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On Unix-based systems, port 80 is protected; typically only the superuser root can open it. For security reasons, it is not desirable to run the server as root. This page presents several options to access port 80 as a non-root user, including using ipchains, iptables, Jetty’s SetUID feature, xinetd, and the Solaris 10 User Rights Management Framework.
On some Linux systems you can use the ipchains REDIRECT mechanism to redirect from one port to another inside the kernel (if ipchains is not available, then usually iptables is):
# /sbin/ipchains -I input --proto TCP --dport 80 -j REDIRECT 8080# /sbin/ipchains -I input --proto TCP --dport 80 -j REDIRECT 8080
This command instructs the system as follows: "Insert into the kernel’s packet filtering the following as the first rule to check on incoming packets: if the protocol is TCP and the destination port is 80, redirect the packet to port 8080". Be aware that your kernel must be compiled with support for ipchains (virtually all stock kernels are). You must also have the ipchains command-line utility installed. You can run this command at any time, preferably just once, since it inserts another copy of the rule every time you run it.
On many Linux systems you can use the iptables REDIRECT mechanism to redirect from one port to another inside the kernel (if iptables is not available, then usually ipchains is).
You need to add something like the following to the startup scripts or your firewall rules:
# /sbin/iptables -t nat -I PREROUTING -p tcp --dport 80 -j REDIRECT --to-port 8080# /sbin/iptables -t nat -I PREROUTING -p tcp --dport 80 -j REDIRECT --to-port 8080
The underlying model of iptables is different from ipchains, so the forwarding normally happens only to packets originating off-box. You also need to allow incoming packets to port 8080 if you use iptables as a local firewall.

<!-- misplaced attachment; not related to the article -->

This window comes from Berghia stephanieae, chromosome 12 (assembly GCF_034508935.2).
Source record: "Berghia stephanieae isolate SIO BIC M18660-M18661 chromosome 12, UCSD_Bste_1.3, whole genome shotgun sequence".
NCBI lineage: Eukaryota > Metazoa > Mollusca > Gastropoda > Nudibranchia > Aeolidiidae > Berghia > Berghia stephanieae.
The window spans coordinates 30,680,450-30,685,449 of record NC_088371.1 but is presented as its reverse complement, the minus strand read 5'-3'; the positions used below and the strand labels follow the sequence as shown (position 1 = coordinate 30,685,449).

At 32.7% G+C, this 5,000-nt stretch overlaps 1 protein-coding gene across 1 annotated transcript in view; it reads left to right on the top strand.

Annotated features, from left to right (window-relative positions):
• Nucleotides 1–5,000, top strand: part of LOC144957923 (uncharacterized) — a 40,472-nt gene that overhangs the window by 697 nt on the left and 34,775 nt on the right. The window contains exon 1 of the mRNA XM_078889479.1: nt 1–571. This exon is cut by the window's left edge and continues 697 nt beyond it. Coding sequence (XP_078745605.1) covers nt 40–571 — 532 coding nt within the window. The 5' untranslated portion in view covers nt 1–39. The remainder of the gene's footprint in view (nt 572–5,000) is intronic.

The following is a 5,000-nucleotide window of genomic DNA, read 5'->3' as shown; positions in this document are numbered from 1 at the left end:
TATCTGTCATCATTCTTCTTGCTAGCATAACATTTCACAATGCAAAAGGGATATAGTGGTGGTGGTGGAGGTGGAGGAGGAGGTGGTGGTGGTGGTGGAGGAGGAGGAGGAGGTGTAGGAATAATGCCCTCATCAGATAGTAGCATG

Be careful to place rules like this one early in your input chain. Such rules must precede any rule that accepts the packet, otherwise the redirection won’t occur. You can insert as many rules as required if your server needs to listen on multiple ports, as for HTTPS.
SetUID is a technique that uses Unix-like file system access right to allow users to run an executable that would otherwise require higher privileges.
Jetty’s SetUID module allows you to run Jetty as a normal user even when you need to run Jetty on port 80 or 443.
To use it with the jetty distribution:
Enable the setuid.mod module:
# java -jar start.jar --add-to-start=setuid# java -jar start.jar --add-to-start=setuid
The --add-to-start command will enable the setuid module for this and all subsequent executions of jetty. There are other ways to enable the module, such as just for this execution. For more information on the alternatives see the section on Managing Startup Modules.
Edit the configuration for the setuid module to substitute the userid and groupid of the user to switch to after starting.
If you used the
--add-to-start command, this configuration is in the
If you used the
--add-to-startd command instead, this configuration is in the `start.d/setuid.ini `file instead.
Here are the lines to configure:
jetty.startServerAsPrivileged=false jetty.username=foo jetty.groupname=bar jetty.umask=002
As well as opening the connectors as root, you can also have jetty start the Server as root before changing to the non-root user.
You now need a native code library to do the user switching. This code is hosted as part of the Jetty ToolChain project and it is released independently from Jetty itself. You can find the source code here in the jetty-setuid project. Build it locally, which will produce a native library appropriate for the operating system:
# mvn clean install# mvn clean install
If you built on a linux machine you will find the native library in
jetty-setuid/libsetuid-linux/target/libsetuid-linux.so. If you built
on a different operating system you will find the library in a different
subdirectory, with the name containing the name of the operating system.
You might like to copy this file into your jetty distribution’s lib
Start jetty as the root user in your base directory, providing the location of the native library to java. Here’s an example of how to do it on the command line, assuming were are in the demo-base directory:
# sudo java -Djava.library.path=libsetuid-linux -jar $JETTY_HOME/start.jar# sudo java -Djava.library.path=libsetuid-linux -jar $JETTY_HOME/start.jar
Solaris 10 provides a User Rights Management framework that can permit users and processes superuser-like abilities:
usermod -K defaultpriv=basic,net_privaddr myselfusermod -K defaultpriv=basic,net_privaddr myself
myself user can bind to port 80.